|Students in front of Swedeville School, c. 1900
History in the News
By Megan Bruce
The area around St. Vincent’s Hospital, stretching as far west as
the Peterkort corners at Cedar Hills & Barnes, was once called Swedeville.
It was so named because many people of Swedish ancestry settled the
farms in the area. While some residents still refer to the area as
it no longer officially exists. Many people consider this area to be
part of Cedar Mill, which really has no official “city limits.”
Swedeville School, built in 1888 on Barnes Rd across from what is
now the telephone building, was Tualitan View District 67’s second
schoolhouse. District 67, established in 1884, encompassed the area east
of Cedar Mill in the northeastern part of today’s District 48. In 1949
District 67 merged with Barnes District 57.
The first school in the district was the Log Cabin School, and the
details of this school have been lost to history. When it became
clear that a proper school building was necessary, Swedeville School
was built. The white frame structure had a bell in a belfry that
the teacher would ring at 8:30 to warn students to hurry. The front
door faced Barnes Rd and buggies could pull into the driveway. Schooldays
lasted from 9am- 3pm. There were between 15 and 25 students annually
sharing one room and one teacher.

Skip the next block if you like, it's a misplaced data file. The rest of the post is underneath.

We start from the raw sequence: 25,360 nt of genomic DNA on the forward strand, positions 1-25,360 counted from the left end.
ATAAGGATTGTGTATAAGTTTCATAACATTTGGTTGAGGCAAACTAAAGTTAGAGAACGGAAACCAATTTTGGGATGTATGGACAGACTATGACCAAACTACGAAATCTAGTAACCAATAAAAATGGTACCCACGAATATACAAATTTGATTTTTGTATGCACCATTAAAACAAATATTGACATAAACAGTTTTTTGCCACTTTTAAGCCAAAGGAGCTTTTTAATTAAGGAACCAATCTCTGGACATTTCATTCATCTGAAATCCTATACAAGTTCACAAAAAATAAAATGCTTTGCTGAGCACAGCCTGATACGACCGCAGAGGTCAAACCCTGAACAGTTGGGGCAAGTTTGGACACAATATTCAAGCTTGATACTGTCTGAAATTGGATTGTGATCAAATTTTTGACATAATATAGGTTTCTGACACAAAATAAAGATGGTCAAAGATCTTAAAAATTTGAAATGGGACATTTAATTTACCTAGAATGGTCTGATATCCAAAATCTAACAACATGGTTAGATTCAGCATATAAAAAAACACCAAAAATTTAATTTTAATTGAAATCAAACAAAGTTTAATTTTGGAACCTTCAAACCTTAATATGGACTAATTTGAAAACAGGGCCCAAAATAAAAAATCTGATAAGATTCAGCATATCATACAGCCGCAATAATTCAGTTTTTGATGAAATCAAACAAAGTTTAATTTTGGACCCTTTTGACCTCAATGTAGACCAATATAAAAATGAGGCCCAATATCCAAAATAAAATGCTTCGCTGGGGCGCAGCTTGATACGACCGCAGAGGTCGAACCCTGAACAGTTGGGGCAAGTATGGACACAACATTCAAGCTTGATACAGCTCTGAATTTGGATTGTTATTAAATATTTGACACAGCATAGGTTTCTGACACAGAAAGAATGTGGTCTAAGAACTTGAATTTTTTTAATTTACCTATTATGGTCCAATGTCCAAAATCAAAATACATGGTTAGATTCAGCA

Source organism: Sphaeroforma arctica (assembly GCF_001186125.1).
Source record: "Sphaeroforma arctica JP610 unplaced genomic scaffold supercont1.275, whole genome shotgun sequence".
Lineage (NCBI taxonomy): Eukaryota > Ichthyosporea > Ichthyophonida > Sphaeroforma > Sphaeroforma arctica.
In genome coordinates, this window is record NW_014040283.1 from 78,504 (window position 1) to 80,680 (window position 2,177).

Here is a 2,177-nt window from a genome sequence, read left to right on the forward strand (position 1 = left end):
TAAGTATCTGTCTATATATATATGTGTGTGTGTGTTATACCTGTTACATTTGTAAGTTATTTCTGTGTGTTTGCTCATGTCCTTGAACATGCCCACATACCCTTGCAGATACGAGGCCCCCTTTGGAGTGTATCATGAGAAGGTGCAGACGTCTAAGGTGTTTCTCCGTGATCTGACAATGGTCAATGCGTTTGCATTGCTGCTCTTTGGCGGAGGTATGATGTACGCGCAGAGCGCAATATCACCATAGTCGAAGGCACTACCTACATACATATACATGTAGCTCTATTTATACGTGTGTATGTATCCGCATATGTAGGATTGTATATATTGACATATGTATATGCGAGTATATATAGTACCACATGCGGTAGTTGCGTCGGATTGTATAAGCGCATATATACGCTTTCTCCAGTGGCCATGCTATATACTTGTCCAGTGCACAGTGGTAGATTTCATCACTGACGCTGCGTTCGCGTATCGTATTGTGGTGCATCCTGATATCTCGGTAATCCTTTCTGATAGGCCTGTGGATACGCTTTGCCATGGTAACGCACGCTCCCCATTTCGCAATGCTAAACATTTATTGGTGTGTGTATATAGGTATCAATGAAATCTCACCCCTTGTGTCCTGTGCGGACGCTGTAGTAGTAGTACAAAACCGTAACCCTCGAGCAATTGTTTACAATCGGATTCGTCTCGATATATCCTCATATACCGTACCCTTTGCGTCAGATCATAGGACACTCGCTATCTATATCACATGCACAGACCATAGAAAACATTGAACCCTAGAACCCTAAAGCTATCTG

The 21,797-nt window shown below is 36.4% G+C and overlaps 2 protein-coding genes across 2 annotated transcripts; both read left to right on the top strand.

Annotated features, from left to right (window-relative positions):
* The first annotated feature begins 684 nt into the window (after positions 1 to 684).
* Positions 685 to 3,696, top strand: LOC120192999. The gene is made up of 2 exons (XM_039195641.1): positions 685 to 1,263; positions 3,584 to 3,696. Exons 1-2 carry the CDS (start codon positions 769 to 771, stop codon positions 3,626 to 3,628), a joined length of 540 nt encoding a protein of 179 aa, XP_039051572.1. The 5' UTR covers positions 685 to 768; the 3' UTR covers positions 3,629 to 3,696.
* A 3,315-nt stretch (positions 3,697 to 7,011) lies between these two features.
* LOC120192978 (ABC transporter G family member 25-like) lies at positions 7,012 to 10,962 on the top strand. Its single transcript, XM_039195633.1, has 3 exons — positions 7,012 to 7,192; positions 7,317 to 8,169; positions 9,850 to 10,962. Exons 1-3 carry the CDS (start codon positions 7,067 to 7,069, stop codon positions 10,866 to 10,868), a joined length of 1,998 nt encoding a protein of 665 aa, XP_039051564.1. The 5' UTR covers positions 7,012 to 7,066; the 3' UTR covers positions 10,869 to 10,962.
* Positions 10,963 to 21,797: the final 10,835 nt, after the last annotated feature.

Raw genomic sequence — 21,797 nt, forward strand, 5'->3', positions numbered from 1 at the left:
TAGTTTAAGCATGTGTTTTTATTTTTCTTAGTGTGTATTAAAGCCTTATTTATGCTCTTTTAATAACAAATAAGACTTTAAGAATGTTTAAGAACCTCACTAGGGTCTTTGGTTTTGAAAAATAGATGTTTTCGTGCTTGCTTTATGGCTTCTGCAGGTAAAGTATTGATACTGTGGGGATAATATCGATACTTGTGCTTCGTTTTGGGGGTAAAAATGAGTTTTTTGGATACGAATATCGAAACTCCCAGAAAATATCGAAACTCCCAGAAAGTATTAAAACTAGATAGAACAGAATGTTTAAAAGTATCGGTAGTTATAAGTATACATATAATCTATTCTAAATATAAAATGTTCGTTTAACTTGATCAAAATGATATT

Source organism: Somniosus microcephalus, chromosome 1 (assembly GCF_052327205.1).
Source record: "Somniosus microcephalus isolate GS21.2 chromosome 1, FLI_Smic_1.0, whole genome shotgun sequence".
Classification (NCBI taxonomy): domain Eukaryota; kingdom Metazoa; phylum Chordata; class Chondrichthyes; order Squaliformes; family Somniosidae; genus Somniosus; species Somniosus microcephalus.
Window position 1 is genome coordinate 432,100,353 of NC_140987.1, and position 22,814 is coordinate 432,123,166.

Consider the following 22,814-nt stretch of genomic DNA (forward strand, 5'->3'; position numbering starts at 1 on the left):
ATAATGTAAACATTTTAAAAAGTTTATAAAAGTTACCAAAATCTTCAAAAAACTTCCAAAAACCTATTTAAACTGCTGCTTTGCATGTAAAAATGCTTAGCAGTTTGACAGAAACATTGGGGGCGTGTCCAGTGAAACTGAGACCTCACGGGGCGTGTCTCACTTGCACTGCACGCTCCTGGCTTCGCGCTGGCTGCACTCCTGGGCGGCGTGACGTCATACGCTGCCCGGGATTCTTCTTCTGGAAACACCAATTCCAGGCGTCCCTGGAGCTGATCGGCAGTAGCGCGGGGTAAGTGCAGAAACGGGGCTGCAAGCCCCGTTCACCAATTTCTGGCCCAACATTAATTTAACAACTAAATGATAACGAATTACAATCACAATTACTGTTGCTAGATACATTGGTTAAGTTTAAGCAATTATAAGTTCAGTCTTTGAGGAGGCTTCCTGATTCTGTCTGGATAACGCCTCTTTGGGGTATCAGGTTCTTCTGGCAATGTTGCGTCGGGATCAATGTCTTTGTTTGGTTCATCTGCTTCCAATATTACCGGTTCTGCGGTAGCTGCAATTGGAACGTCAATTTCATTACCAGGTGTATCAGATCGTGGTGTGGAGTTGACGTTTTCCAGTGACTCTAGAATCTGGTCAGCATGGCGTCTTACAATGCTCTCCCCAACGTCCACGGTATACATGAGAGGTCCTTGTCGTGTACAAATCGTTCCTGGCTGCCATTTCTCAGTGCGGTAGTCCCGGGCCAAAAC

Grades 1-8 were taught at Swedeville. The eighth grade examinations
and graduation were the pinnacle of most early area student’s educations,
as the only area high school was in Beaverton and few families were
able to spare able hands or the money to get students there.
|Tualatin View School, at the corner of Leahy and
Barnes Road, circa 1930. The building is now used by OCAC
When the first Tualatin View School was built in 1926 on Leahy Road
just north of Barnes, the Swedeville School was torn down. The old
belfry and bell were moved to the new school. The belfry still stands,
but the bell was stolen in the 1960s and replaced with a new one.
The building is now being used by Oregon College of Art & Craft. The
name was not carried on to the new school, perhaps because of the
number of non-Swedish people who had moved into the area.
Much of the information for this story came from West Tualatin View’s
website at beavton.k12.or.us/west_tv/history/ and from Beaverton District’s
School Days history book. We would like to hear from anyone with information
about the Swedeville area to include in further stories and also in the possible
third edition of Cedar Mill History.